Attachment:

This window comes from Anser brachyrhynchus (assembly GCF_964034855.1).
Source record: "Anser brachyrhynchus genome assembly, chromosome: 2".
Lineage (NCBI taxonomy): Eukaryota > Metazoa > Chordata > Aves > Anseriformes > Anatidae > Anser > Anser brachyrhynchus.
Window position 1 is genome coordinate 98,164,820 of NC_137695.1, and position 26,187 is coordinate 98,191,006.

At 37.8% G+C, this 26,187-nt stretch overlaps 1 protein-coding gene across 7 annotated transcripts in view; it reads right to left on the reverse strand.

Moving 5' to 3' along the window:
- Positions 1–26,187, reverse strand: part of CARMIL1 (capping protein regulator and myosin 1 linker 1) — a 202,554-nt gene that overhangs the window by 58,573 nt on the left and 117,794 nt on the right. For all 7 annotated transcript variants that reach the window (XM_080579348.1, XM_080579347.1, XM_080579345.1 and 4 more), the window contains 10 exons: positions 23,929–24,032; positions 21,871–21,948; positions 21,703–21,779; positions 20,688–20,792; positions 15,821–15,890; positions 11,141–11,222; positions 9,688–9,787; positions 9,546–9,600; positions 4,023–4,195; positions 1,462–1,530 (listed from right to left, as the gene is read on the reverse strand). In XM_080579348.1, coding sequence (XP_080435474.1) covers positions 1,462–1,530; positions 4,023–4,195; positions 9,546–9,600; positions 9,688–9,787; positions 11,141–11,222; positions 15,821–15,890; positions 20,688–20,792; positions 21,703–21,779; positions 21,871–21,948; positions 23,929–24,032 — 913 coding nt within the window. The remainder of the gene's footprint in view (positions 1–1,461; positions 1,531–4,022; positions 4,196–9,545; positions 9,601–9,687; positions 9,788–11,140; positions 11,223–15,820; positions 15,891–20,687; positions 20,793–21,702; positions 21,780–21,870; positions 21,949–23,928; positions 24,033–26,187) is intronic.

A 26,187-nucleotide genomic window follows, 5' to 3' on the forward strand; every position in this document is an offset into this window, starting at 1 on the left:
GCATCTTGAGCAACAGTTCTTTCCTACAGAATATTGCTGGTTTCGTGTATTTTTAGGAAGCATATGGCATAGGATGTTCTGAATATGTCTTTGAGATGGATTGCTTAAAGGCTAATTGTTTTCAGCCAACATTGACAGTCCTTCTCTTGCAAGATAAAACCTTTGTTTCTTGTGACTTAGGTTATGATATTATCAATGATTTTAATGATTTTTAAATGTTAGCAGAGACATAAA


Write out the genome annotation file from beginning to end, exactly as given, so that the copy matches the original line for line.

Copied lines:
This window comes from Anser brachyrhynchus (assembly GCF_964034855.1).
Source record: "Anser brachyrhynchus genome assembly, chromosome: 2".
Lineage (NCBI taxonomy): Eukaryota > Metazoa > Chordata > Aves > Anseriformes > Anatidae > Anser > Anser brachyrhynchus.
Window position 1 is genome coordinate 98,164,820 of NC_137695.1, and position 26,187 is coordinate 98,191,006.

At 37.8% G+C, this 26,187-nt stretch overlaps 1 protein-coding gene across 7 annotated transcripts in view; it reads right to left on the reverse strand.

Moving 5' to 3' along the window:
- Positions 1–26,187, reverse strand: part of CARMIL1 (capping protein regulator and myosin 1 linker 1) — a 202,554-nt gene that overhangs the window by 58,573 nt on the left and 117,794 nt on the right. For all 7 annotated transcript variants that reach the window (XM_080579348.1, XM_080579347.1, XM_080579345.1 and 4 more), the window contains 10 exons: positions 23,929–24,032; positions 21,871–21,948; positions 21,703–21,779; positions 20,688–20,792; positions 15,821–15,890; positions 11,141–11,222; positions 9,688–9,787; positions 9,546–9,600; positions 4,023–4,195; positions 1,462–1,530 (listed from right to left, as the gene is read on the reverse strand). In XM_080579348.1, coding sequence (XP_080435474.1) covers positions 1,462–1,530; positions 4,023–4,195; positions 9,546–9,600; positions 9,688–9,787; positions 11,141–11,222; positions 15,821–15,890; positions 20,688–20,792; positions 21,703–21,779; positions 21,871–21,948; positions 23,929–24,032 — 913 coding nt within the window. The remainder of the gene's footprint in view (positions 1–1,461; positions 1,531–4,022; positions 4,196–9,545; positions 9,601–9,687; positions 9,788–11,140; positions 11,223–15,820; positions 15,891–20,687; positions 20,793–21,702; positions 21,780–21,870; positions 21,949–23,928; positions 24,033–26,187) is intronic.

A 26,187-nucleotide genomic window follows, 5' to 3' on the forward strand; every position in this document is an offset into this window, starting at 1 on the left:
GCATCTTGAGCAACAGTTCTTTCCTACAGAATATTGCTGGTTTCGTGTATTTTTAGGAAGCATATGGCATAGGATGTTCTGAATATGTCTTTGAGATGGATTGCTTAAAGGCTAATTGTTTTCAGCCAACATTGACAGTCCTTCTCTTGCAAGATAAAACCTTTGTTTCTTGTGACTTAGGTTATGATATTATCAATGATTTTAATGATTTTTAAATGTTAGCAGAGACATAAA